Description: Thallus crustose, episubstratic, sorediate or not, rather thin, continuous or more or less cracked, pale grey, to pale grey-brown, often with a characteristic lilac tinge (which disappears in the herbarium), sometimes delimited by a grey-black prothallus, several thalli often merging to cover very large surfaces. Soralia, when present, at first punctiform, then rapidly confluent, concolourous with or slightly paler than thallus, the farinose soredia often abundant and giving the thallus a subleprose appearance. Apothecia very rare in sorediate forms, common in the fertile forms corresponding to S. albocinctum, elongate to almost circular, sessile to immersed, not constricted at base, (0.5-)0.8-1.3 mm wide, with a convex, persistently white-pruinose disc and a thin, finally sometimes excluded thalline margin. Proper exciple thin, of anticlinally arranged hyphae; epithecium brown; hymenium colourless, I+ blue; paraphysoids branched and anastomosing, 1-2 µm thick; hypothecium dark brown to carbonaceous black. Asci clavate, bitunicate, thickened at apex, with an internal K/I+ blue ring. Ascospores 1-septate, hyaline, fusiform, curved, (25-)30-37 x 4-5 µm. Pycnidia rare, black, immersed. Conidia bacilliform, straight or slightly curved, 1-septate, hyaline to pale brown, 6-7 x c. 2 µm. Photobiont trentepohlioid. Spot tests: K-, C-, KC-, P-, UV-. Chemistry: unidentified fatty acids.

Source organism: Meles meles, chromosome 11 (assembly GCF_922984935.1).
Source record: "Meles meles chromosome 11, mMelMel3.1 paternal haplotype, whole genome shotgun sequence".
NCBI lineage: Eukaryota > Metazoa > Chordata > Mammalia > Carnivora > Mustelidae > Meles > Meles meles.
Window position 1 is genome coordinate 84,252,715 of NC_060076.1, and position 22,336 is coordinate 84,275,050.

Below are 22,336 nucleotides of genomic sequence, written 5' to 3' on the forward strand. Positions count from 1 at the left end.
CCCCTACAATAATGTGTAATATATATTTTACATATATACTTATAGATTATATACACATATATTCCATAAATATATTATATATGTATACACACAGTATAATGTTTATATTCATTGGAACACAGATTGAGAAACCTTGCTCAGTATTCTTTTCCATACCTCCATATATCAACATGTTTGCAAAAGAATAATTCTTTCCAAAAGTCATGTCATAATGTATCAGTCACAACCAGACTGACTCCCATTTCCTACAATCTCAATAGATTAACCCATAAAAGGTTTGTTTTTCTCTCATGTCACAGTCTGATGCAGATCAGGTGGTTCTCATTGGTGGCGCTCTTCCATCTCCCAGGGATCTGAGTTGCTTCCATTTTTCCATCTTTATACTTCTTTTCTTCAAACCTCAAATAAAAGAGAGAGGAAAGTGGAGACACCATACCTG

Note: a mild-temperate, mostly western species found on ancient oaks in northern Italy, but most abundant in Tyrrhenian Italy (e.g. on orange-trees along the Amalfi coast). The fertile, non-sorediate morph previously called Schismatomma albocinctum is genetically identical to the sorediate morph (Ertz & Tehler 2011); it has a Mediterranean-Atlantic distribution, and is found on bark of Pinus, Juniperus, Pistacia and other shrubs in maritime, very humid situations, being much rarer than the typical, sorediate form.
Growth form: Crustose
Reproductive strategy: mainly asexual, by soredia, or soredia-like structures (e.g. blastidia)
Most common in areas with a humid-warm climate (e.g. most of Tyrrenian Italy)